In any event, keep me in your thoughts and prayers. I’m not panicking because that won’t do anyone any good — especially me. Sorry about the short rambling post — it’s been a trying day and I wanted to vent a bit.

Love y’all and keep those feet clean!

Attention. Salute. Pledge.


I’ve been watching the Vancouver Olympics with TRIGUPITM for the last few nights. She loves figure skating, I love the luge and skeleton, and we both LOL at the curling. I’m always moved by the athletes’ faces on the medal podium as they watch their country’s flags raised and hear their national anthem played. That flag raising on that huge stage means so much to them and the millions watching in the stadium and at home.

This post has nothing to do with that pomp and ceremony.

This is about something I saw this morning.

I was at my local unemployment office before 8:00 this morning queuing up with several hundred other unfortunate souls who, like me, are out of work, broke, and worried about what tomorrow was going to bring. The day was crystal clear and the wind was sharp and cold as death. We huddled and shifted from foot to foot en masse, no one meeting another’s eye unless to ask the time. It wasn’t a place for small talk.

One guy across the courtyard from me caught my attention. He was dressed shabbily in sweat pants, a sweat shirt, and an old faux leather jacket. He had on grubby high top sneakers and a hunting hat with the wool flaps dangling loose over his ears. He might have been anywhere from forty to sixty and I could tell life had be unkind to him. Still, something about him made me smile. He looked like a survivor. The world had beat on him, but it hadn’t managed to beat him just yet.

One of the bureau’s office workers came out to raise the flag for the day. The wind snatched his sensible tie out perpendicular to the sidewalk and you could see the chill shake him from crown to soul. He held Old Glory clenched in his fist and I could tell from my vantage point that whoever had taken it down the night before hadn’t bothered with properly folding it into the correct “tricorn hat” package. For some reason, I looked up at the grubby fellow across the courtyard and he had locked on to the worker and the flag he carried.

The morning was bitter cold and as I watched him remove his gloves, I could only imagine how palpably painful the frozen brass of the flag clips on the lanyard must have felt to the man’s flash frozen fingers. He fumbled with the clips and the folds of the flag as the wind conspired mightily against his ever effort. At that moment, my buddy across the way stepped forward smartly and quickly and said, “Sir, may I help you please?” Coming from him, it seemed more of a command than a request.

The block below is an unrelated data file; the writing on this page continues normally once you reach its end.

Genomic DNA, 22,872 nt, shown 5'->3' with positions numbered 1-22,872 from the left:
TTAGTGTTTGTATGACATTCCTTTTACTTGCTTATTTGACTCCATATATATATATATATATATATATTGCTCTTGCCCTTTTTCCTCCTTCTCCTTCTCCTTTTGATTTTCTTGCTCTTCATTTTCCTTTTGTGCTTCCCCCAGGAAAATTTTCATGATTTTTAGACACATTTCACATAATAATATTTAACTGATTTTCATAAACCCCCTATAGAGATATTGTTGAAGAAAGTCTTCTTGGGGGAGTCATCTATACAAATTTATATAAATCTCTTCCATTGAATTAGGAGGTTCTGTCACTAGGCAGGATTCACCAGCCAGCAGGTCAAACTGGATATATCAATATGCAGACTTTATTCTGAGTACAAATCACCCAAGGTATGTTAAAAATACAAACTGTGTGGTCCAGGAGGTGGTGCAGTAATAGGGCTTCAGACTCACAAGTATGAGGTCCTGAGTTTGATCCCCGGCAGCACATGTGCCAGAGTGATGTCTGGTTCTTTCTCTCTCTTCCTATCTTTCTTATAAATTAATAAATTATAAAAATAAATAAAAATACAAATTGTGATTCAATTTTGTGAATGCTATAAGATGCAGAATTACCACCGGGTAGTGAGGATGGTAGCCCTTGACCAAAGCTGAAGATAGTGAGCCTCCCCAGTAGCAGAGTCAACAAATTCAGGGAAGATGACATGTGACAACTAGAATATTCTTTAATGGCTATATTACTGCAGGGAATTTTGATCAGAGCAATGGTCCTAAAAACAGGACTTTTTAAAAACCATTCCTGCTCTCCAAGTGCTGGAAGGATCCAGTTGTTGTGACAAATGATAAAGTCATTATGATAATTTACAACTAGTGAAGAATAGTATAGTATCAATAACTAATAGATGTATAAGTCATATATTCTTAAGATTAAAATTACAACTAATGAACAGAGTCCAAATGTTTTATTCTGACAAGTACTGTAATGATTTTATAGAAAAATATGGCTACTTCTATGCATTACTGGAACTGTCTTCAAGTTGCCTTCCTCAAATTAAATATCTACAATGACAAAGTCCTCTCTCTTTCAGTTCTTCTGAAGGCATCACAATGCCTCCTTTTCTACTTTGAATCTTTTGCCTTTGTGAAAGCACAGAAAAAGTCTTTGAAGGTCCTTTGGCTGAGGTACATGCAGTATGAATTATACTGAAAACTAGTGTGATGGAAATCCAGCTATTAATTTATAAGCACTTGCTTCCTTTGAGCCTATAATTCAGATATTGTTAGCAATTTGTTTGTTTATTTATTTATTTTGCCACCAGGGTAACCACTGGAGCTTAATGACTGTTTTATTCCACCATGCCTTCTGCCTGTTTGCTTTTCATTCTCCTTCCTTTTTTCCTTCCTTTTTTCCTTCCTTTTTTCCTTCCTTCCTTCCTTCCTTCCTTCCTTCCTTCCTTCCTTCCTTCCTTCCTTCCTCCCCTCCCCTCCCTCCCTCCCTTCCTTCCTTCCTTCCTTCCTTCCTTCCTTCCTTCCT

Without waiting for a reply, my unkempt friend took the flag, snapped it out straight, and with obviously practiced hands seemingly unaffected by the arctic blast, he clipped the Stars and Stripes to the lanyard and ran it up the flagpole with an ease born of repetition. The office worker smiled at the man gratefully and turned to go back inside. I watched the man watch the flag now cracking in the breeze and it seemed to me that he’d probably saluted a flag just like that one many times on a myriad of bases or ships around the world. It looked to me like he hadn’t forgotten how to salute either. With a smile and a nod, he stepped back into line.

About ten minutes later, another worker came out and called for all military veterans to come forward to the front of the line and present their paperwork. Sure enough, my grubby friend stepped out of line and joined his battle brothers and sisters around the officer. After he turned in his forms, I watched him walk back towards his car — a mechanical duplicate of himself if ever there was one — and he spared another glance and nod at the flag.

So, he was a veteran. Many of us barely noted the flag, trapped as we were in our own personal miseries, but I suppose once someone has been shot at for marching or sailing under that piece of cloth, he or she would tend to regard that bit of waving fabric a little more closely. I found myself feeling extremely proud of Mr. Grubby.

So, as you watch the Olympics the next two weeks, pay attention to who salutes their flag during its presentation and who seems simply blase’ about the whole thing. You might find that those who salute may have a story in their background . . . a story similar to the grubby veteran at the unemployment office.